Taking the reader through an extraordinary world where the very nature of reality is different, this personal narrative tells the story of one woman's terrifying battle to understand her own mind. From the desperate struggle to win back the child she loves to the courage and commitment needed to make sense of her life, this account recalls Kim Noble's many years in and out of mental institutions and various diagnoses until finally being appropriately diagnosed with dissociative identity disorder (DID).
Described as a creative way some minds cope with unbearable pain, DID causes Kim's body to play host to more than 20 different personalities - from a little boy who speaks only Latin and an elective mute to a gay man and an anorexic teenager. Sometimes funny and ultimately uplifting, this brave illumination of the links and intersections between memory, mental illness, and creativity offers a glimpse into the mind of someone with DID and helps readers understand the confusion, frustration, and everyday difficulties in living with this disorder.
All of Me
After four months in Arbours, which felt to me like a fortnight at most, my money ran out. I'd hoped that by the time we reached that point my health care provider would have stepped in, but they had been utterly intransigent, which is a polite way of saying they were complete bastards about it. There was no way they would pay. After all the places they'd locked me up in against my will during my life, now here I was showing some interest, yet they wouldn't lift a finger.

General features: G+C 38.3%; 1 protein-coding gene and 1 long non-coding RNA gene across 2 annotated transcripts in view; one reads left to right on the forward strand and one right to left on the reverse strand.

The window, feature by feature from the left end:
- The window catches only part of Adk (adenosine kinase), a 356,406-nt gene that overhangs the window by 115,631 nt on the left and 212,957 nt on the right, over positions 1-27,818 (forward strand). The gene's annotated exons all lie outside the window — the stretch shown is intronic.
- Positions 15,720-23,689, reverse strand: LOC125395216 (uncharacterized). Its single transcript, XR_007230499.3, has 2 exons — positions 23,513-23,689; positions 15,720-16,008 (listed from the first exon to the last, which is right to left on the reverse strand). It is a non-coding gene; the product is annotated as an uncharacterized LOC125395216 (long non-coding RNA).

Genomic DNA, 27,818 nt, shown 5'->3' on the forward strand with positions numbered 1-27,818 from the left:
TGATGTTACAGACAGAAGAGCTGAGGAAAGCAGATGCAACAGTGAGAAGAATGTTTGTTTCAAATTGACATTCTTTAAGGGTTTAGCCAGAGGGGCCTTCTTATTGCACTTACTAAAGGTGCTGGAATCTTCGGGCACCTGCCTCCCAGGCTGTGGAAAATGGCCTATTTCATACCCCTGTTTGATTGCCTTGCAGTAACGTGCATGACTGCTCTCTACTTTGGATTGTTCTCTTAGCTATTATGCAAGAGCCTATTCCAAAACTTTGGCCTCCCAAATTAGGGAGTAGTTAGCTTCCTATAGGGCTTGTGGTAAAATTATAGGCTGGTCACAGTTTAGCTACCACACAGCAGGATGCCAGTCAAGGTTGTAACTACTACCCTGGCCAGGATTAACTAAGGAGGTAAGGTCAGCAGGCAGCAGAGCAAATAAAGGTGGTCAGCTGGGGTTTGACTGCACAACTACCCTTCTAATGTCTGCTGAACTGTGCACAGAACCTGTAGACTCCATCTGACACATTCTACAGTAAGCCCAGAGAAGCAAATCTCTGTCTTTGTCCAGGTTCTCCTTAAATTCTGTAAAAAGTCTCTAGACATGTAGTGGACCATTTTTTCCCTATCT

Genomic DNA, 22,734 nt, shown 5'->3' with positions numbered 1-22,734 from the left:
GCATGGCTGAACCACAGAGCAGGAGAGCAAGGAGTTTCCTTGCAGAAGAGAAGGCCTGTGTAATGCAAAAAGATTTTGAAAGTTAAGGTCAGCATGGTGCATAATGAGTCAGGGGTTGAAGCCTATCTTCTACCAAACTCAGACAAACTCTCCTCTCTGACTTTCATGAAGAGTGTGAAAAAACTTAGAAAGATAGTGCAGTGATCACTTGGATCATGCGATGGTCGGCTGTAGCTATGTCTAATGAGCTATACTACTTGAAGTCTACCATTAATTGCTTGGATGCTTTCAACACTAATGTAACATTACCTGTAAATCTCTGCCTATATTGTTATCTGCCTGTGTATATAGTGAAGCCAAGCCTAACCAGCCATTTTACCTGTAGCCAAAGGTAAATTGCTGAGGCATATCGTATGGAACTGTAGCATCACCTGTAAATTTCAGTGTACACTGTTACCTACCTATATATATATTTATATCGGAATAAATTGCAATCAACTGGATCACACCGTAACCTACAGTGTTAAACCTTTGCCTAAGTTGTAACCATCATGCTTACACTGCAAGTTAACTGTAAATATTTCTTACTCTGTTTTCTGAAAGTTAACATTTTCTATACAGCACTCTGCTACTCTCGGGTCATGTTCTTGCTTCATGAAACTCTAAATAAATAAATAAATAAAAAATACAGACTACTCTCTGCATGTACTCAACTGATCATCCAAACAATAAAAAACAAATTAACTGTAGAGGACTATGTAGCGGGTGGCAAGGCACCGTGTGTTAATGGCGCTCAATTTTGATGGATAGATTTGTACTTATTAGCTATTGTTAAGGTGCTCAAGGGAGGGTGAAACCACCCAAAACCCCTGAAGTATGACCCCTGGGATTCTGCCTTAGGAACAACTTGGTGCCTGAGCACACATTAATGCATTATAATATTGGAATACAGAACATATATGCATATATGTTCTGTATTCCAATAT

At least my house was finally ready to move back into, after the insurance company had paid for some redecoration and repairs, and the fire brigade had given the all-clear. And finally I could get going with my weekly meetings with Valerie Sinason and monthly appointments with Dr. Hale at the Portman Clinic.
The meetings came and went very quickly, like so much of my life. I was sure Valerie said she worked in fifty-minute blocks, but I barely seemed to arrive before I was home again. The ...
In her memoir, All of Me: How I Learned to Live with the Many Personalities Sharing My Body, Kim Noble (a name given to her at birth that she has now learned to respond to) describes, with great honesty and a bit of a dramatic flair, her experiences living with DID. Readers learn about Haylee, an assertive, no-nonsense woman; Judy, who suffers from bulimia; Bonny, the responsible mother; Salome, a Catholic zealot; Sonia, who eats paper; Rebecca, who has attempted suicide; Ken, a 21-year-old gay man; Dawn, a woman who is in constant search of her baby Skye… the list goes on.
(Reviewed by Elena Spagnolie).
According to the National Alliance on Mental Illness, Dissociative Identity Disorder (DID) "is a dissociative disorder involving a disturbance of identity in which two or more separate and distinct personality states (or identities) control the individual's behavior at different times. When under the control of one identity, the person is usually unable to remember some of the events that occurred while other personalities were in control. The different identities, referred to as alters, may exhibit differences in speech, mannerisms, attitudes, thoughts, and gender orientation. The alters may even differ in 'physical' properties such as allergies, right-or-left handedness, or the need for eyeglass prescriptions. These differences between ...
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